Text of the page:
Guy Kawasaki talks about how to interpret the secret language of venture capitalists, and the “Top Ten Lies of Venture Capitalists”. His account is a riveting tale of VC’s who string entrepreneurs along because “there is no upside to communicating a negative decision” and the eternally optimistic entrepreneur, who, “if they don’t hear a conclusive no, assume the answer is yes.”
Draper Fisher Jervetson Managing Director Warren Packard urges in a video on the firm’s website that entrepreneurs stress points of uniqueness for their ideas, but that they do it within the firm’s particular framework.
“You need to do your research on what markets they’re pursuing, how much risk they’re willing to take.”
DFJ offers entrepreneurs a useful checklist of the items that should go into an investor presentation and business plan.
Ben Yoskovitz, a founding partner at Year One Labs, advises that you need to “tell your story quick”. He points out that you have a captive audience when you pitch to investors, but they won’t stay captive for very long unless you set the hook early.
To-date I’ve seen two things that keep investors’ early attention on you versus their Blackberrys:
- An entertaining story on the problem you’re solving
- An entertaining story on the founders and how the company came together
Both of these points are about putting some context and relevancy on the upcoming pitch and discussion. If you make the problem feel real and explain it in an entertaining way it’s going to resonate much more strongly with investors.
To all of this insight, I would simply add that you should remember always that you a storyteller. And it’s important to remember that how you tell the story is just as important as the substance of the story you tell. In contrast to your presentations to customers or to professional conferences, your audience is sizing you up as much as they’re sizing up the business opportunity.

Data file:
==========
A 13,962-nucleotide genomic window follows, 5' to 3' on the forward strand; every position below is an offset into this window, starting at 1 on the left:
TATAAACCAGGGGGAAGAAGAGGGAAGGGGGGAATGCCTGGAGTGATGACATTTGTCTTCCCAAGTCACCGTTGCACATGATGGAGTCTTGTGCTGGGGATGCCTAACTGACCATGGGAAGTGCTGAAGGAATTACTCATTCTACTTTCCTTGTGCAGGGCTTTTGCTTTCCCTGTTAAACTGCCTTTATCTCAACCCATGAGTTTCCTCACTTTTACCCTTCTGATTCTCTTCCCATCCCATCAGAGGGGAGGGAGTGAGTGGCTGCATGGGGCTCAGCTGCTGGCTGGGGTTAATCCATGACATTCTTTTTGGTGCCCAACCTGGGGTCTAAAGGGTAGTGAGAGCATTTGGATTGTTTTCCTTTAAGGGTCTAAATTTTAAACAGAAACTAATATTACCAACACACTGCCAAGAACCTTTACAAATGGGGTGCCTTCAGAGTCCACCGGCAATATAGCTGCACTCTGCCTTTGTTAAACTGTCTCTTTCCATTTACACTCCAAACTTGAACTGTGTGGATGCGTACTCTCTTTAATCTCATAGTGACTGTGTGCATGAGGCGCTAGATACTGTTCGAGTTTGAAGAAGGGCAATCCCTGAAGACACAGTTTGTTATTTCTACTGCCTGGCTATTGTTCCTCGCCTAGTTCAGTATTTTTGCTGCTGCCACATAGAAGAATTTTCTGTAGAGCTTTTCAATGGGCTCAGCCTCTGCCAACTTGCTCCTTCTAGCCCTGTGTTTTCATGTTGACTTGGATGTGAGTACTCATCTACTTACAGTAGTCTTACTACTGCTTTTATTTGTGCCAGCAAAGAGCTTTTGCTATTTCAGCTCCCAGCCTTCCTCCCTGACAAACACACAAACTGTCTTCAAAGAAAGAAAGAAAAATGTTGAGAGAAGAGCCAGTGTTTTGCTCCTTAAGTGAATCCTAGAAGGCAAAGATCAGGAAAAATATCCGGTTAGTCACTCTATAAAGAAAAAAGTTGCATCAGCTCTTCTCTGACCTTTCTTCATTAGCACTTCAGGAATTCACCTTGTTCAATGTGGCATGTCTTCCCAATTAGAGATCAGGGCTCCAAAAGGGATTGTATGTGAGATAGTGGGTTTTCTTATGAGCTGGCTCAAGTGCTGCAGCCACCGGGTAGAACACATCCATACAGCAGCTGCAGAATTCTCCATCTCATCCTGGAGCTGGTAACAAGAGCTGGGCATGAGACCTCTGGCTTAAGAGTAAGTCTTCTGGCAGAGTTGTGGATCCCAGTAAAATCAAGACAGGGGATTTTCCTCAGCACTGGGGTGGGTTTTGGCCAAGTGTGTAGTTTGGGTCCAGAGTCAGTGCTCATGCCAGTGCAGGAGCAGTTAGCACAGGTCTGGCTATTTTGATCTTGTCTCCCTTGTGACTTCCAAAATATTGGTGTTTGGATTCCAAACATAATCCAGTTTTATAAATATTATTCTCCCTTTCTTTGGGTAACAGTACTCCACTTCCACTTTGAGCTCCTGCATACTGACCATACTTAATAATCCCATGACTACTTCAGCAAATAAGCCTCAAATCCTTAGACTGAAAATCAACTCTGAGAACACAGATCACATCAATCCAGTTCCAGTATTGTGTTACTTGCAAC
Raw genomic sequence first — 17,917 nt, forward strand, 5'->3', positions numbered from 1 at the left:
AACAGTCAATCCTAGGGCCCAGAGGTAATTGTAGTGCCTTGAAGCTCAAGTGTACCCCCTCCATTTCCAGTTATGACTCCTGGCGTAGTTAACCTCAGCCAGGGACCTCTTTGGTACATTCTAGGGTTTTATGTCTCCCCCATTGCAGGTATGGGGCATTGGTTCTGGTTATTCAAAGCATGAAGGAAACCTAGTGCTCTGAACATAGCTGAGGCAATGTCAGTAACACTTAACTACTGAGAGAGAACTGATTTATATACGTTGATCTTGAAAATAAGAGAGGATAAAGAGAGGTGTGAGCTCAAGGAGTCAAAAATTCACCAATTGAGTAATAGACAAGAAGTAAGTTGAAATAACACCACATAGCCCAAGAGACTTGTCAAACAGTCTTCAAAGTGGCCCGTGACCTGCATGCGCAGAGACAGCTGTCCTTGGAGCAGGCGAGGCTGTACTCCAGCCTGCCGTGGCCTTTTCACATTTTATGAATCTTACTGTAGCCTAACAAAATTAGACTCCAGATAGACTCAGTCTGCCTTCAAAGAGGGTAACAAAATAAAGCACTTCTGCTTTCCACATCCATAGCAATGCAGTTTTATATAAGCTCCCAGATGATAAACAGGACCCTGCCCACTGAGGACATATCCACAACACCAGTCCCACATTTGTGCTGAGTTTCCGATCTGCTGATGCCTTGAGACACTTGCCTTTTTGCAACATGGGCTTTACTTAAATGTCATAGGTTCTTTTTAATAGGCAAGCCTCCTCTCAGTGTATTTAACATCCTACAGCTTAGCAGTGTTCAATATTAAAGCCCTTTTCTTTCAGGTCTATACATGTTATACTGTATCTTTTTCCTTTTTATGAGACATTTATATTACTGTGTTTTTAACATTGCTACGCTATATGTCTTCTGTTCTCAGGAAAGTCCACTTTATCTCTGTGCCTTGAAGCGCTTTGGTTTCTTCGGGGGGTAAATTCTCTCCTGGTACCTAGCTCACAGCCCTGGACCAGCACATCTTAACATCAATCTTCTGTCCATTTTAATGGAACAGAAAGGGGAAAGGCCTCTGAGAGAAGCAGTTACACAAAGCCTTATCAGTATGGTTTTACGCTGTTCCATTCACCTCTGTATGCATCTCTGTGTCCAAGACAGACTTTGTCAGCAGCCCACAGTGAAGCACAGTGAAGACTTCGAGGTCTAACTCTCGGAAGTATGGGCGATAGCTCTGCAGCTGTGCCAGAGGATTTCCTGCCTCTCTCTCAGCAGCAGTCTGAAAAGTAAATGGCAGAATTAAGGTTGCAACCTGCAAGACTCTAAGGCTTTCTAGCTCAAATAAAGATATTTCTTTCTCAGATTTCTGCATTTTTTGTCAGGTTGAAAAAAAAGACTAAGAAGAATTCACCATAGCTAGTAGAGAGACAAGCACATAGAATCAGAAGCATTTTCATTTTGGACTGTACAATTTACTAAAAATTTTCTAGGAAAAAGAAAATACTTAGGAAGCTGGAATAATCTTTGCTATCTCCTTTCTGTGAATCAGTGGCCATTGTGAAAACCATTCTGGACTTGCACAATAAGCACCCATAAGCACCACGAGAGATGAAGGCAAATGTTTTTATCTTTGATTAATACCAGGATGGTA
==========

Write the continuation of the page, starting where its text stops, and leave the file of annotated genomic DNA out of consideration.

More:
A final thing to realize is that there are a lot of invisible players in the audience in addition to those who are actually in the room. For every person who’s hearing you first-hand, there are probably several who will be hearing about you and your company second-hand from those who attended the live presentation.
The challenge of arming your audience to retell your story accurately and powerfully is an important one, and not always easy. The more clever your PowerPoint deck in the live presentation, the more difficult it can be to decipher when it’s handed around. Part of the answer is to arm your audience with powerful catch-phrases (ours was “reinvent the business presentation for an online, on-demand world”) that will stick in their minds, particularly with repetition. But we also had a secret weapon, which was our own product, KnowledgeVision. KnowledgeVision is a way of recreating an on-demand version of a live presentation, and making it easy to pass it along to those who weren’t in the room. And we know for certain that the KnowledgeVision version of our investor pitch was viewed 3-4 times more than the number of people who were in the room at our various investor pitches. More about this “not in the room” phenomenon in a future post.